I took CS247I last quarter and really enjoyed designing an explorable explainer and a game for people to play. My favorite part of CS247I was thinking about how to design both of these intentionally so that people would achieve certain learning goals. I went into CS247B excited to design more experiences where we want users to learn something specific. The course was not quite what I expected it to be. At the beginning we learned a lot about behavior science which was super interesting and I saw some neat ways this could be connected to designing a learning experience using these techniques. I remember sharing with my friends all that I learned through the readings and course discussions about habit formation. The whole 21 days thing is total BS. It is actually about anchoring your new habit to existing ones so that it becomes impossible to forget to do it as part of a routine. I feel unsatisfied with how much of this behavior science my team and I were able to use when designing the app. I wish we had time to do a few more user tests and iterate on those to test our different ideas. For example, my group and I use nudging to remind people to do a short creative task. However, we are worried that these nudges might actually increase anxiety or put so much pressure on people that they stop whatever they are doing and complete them right then (taking them away from whatever moment they were present in at the time they received the nudge). I wish we had time to do a few more user tests with our clickable prototype to test these higher level design choices. In our user tests in class, I think we were testing mainly that our wireflow (and concept really) made sense to users. But, I think we were missing the next level iteration to really feel like our app has all that we learned from this class in it.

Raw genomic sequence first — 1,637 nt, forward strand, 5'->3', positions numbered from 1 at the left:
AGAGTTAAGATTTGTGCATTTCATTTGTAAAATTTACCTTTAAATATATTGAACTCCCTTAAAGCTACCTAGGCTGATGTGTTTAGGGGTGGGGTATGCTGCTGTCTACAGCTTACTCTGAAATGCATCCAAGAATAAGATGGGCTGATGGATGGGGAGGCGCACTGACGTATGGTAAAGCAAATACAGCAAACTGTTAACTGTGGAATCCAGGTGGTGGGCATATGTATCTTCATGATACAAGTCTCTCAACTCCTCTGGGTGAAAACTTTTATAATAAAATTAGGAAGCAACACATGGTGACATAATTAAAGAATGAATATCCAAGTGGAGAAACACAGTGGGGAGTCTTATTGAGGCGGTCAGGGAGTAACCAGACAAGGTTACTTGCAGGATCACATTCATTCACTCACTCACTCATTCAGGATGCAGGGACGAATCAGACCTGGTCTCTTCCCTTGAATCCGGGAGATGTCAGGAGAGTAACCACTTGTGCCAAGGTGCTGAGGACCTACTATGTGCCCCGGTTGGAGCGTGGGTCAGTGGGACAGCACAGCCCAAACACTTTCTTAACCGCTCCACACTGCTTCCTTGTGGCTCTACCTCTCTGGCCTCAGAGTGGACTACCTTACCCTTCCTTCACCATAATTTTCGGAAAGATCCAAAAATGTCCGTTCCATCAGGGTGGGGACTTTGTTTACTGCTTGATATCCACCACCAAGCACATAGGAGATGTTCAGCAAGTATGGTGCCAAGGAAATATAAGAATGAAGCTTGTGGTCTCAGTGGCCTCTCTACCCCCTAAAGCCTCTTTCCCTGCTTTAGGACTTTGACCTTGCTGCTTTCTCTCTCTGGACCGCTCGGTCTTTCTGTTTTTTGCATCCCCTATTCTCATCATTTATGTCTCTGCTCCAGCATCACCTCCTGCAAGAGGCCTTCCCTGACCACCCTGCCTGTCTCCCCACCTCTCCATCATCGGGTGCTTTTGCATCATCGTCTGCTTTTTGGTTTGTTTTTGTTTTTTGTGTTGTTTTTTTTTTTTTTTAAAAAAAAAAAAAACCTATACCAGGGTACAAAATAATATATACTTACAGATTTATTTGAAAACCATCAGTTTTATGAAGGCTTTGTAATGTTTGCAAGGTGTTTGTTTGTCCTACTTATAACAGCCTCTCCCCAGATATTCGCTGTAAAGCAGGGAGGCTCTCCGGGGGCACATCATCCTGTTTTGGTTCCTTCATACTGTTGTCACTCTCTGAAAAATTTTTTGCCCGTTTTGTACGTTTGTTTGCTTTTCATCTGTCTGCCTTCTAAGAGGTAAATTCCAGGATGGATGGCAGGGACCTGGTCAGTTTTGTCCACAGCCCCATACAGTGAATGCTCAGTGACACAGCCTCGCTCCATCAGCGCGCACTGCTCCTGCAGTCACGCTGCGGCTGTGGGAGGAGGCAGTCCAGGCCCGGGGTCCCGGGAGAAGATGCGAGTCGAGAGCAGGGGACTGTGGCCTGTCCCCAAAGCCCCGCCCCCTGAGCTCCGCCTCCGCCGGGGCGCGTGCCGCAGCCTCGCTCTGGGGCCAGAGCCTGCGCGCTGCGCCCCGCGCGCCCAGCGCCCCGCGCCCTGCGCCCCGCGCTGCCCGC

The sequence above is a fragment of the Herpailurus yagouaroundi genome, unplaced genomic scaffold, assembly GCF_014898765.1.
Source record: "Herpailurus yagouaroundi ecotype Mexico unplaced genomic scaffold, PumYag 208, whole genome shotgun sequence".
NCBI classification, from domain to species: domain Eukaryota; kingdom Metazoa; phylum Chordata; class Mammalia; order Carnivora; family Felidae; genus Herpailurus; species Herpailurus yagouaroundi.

The 2×2 and creating models in general were challenging to me. It was difficult for my mind to organize data in some of these ways, But, once I wrapped my head about the model, they always provided insights. My favorite model that I made was the connective circle. It helped my group organize activities, feelings, and quotes into one space and then connect them so we could understand chronologically how they intertwined with each other.